Being a mom is hard, and every mom makes tons of mistakes, but starting a blog by saying “I’m pretty open about the fact that I’m not a good parent”? Sad. Maybe the bar was too high before, when every mom was held to some insane June Cleaver standard. But I’m not sure that wearing our bad mommy moments like badges of honor is the way to go either.
Dana said “But look at those blogs. They have thousands of followers. And there are hundreds of comments after the self-deprecating posts. It must resonate with women on some level.”
It’s true. It must resonate.
Here’s my question: What part of them is it resonating with and are we sure we want to cultivate that part?
Glennon, at Momastery wrote this type of post recently. Hers was tongue in cheek. But the comment section was disturbing and telling. From the woman who mopped her floor for the first time in a year—and only because she spilled coffee on it—to the woman who dressed up like she was going to work, dropped her kids off at school, went home, changed, slept for two more hours, went to the movies, put her work clothes back on and picked her kids up five minutes before daycare closed. The comments were full of story after story—not tongue in cheek—that made me cringe. Not necessarily what the women were saying, but how they were saying it: proudly, and cyber high fiving each other.
Then this comment: “I think mommy guilt should be a thing of the past”.
Ahhh. So that’s what’s going on here.
I agree with this statement. Not the way she meant it, that we should not ever feel guilty for the things we do. Guilt is a useful emotion. It reminds us when we have let ourselves and our own values down. If we feel guilt over something that we did, it’s probably for good reason.
But we need a way to reconcile that guilt. In my Catholic faith, we have Reconciliation—we confess our short comings and ask God for forgiveness. I don’t have a ton of mommy guilt in my life. Not because I don’t make mistakes. Of course I make mistakes. And not because I don’t feel guilt—I do. But I reconcile that guilt and then ask God and myself for forgiveness.
The thing that helps the most is this: since I was very young, I have heard my parents describe life like a baseball game. A long game, with extra innings. Lots of at bats. Sometimes we bunt, sometimes we hit a grand slam. And sometimes we drop the ball or strike out. It’s all part of the game.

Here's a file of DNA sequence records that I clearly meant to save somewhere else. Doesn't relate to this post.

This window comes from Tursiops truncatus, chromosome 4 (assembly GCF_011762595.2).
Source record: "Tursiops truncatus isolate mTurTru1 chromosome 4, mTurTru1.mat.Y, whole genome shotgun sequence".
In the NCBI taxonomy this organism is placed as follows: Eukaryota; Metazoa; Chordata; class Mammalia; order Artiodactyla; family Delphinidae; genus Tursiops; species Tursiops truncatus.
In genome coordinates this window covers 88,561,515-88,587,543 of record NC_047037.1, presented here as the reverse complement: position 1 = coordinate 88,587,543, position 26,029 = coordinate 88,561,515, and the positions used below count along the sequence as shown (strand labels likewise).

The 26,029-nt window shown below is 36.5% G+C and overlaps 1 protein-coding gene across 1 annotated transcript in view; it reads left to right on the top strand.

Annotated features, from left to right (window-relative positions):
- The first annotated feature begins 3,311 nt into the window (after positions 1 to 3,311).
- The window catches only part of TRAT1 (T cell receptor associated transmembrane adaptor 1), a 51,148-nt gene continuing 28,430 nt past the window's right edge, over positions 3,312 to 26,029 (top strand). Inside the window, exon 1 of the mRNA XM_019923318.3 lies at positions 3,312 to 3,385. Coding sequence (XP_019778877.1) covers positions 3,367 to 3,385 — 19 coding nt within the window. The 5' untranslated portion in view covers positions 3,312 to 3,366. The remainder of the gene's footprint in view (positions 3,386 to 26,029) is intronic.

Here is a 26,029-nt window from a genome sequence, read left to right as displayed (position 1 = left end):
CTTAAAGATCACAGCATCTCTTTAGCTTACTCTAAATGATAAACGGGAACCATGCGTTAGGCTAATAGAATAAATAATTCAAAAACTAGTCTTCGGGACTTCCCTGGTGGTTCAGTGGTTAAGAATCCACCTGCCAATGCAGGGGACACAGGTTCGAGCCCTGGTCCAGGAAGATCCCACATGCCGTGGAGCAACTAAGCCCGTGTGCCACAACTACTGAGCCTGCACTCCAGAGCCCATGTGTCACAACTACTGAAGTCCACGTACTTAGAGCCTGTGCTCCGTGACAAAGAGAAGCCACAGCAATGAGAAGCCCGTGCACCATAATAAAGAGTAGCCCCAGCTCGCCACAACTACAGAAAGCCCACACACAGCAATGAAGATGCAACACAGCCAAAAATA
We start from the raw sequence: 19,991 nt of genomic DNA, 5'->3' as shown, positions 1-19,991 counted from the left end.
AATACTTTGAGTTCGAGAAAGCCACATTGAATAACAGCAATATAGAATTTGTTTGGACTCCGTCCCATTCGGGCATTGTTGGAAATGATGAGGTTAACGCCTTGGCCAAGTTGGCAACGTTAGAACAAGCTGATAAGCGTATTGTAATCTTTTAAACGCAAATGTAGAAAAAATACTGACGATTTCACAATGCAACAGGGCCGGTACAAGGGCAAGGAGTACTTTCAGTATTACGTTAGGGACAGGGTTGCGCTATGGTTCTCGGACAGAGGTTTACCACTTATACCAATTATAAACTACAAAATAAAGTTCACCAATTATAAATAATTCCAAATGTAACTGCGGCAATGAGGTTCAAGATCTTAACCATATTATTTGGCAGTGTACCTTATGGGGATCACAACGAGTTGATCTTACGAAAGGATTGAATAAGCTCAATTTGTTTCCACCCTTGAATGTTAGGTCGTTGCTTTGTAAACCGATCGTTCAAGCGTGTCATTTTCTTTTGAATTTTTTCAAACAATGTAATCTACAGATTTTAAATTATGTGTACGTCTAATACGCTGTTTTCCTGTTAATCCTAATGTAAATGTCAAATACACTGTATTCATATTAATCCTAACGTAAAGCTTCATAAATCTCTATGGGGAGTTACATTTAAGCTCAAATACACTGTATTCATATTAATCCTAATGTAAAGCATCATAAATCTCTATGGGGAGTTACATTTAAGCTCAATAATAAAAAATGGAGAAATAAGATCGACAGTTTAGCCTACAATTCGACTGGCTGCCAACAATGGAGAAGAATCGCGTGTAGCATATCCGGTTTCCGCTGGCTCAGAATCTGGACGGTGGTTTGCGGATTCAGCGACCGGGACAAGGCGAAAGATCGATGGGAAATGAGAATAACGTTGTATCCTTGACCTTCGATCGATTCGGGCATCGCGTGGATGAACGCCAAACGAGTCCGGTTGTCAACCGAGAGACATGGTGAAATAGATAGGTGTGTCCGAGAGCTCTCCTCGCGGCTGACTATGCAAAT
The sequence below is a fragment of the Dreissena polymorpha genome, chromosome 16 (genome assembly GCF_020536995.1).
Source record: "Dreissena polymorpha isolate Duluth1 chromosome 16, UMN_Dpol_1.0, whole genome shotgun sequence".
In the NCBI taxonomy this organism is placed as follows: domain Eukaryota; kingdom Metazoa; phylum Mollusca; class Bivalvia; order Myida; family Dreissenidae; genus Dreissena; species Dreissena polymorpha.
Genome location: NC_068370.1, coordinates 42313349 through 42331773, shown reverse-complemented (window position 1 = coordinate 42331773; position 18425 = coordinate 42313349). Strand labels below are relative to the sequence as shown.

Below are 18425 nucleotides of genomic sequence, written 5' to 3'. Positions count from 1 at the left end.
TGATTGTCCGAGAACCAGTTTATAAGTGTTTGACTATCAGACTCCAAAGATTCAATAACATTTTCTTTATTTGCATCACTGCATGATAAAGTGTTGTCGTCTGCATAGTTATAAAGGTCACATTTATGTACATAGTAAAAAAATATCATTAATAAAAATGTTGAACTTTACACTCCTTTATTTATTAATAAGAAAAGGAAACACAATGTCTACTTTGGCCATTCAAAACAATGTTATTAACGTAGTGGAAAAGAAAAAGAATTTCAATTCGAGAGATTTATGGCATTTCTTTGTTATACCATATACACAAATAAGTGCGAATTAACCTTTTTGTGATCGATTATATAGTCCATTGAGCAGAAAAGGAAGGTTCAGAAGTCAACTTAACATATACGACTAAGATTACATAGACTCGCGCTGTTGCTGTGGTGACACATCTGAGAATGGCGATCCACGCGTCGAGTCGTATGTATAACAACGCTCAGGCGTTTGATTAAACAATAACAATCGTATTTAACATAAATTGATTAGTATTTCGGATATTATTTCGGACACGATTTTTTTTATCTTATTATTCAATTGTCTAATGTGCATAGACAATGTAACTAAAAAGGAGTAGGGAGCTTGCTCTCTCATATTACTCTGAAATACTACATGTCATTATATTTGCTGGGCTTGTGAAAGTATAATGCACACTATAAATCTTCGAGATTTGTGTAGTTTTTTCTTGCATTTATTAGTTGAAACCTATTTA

Parenting is just like that.
The voice inside my head tells me this: “I get it right and sometimes make mistakes”. I had a friend with tremendous mommy guilt who told me that she just couldn’t think like this. She believed that she made mistakes and sometimes got it right. She needed to give herself permission to make mistakes, to not be perfect.
I don’t get it.
First, who’s asking for perfect? No one. But of all the jobs we do, isn’t parenting the one that deserves our very best effort?
And why, why, why would you ever tell yourself you are a screw-up most of the time? Doesn’t that self script just devolve from “I am not capable today” to “I am not capable this week” to “I am not capable”?
We aren’t playing that game here. Our whole lives, Dana and I have reached for excellence—in school, in sports, in marriage, at work and as moms. We take pride in the fact that we mostly got it going on. We will always assume that you mostly got it going on, too. We’re not saying that we’re perfect moms, or that we don’t feel guilt. We’re not and we do.
We’re just saying this: Let’s stop holding up examples of bad motherhood for entertainment. This job we do is important and we need to treat it that way.
Let’s focus on the mostly. Let’s talk about what’s right and good and loving and strong. Let’s celebrate the wins.
As for the rest, reconcile and forgive, baby.
Because it’s almost time for the next inning.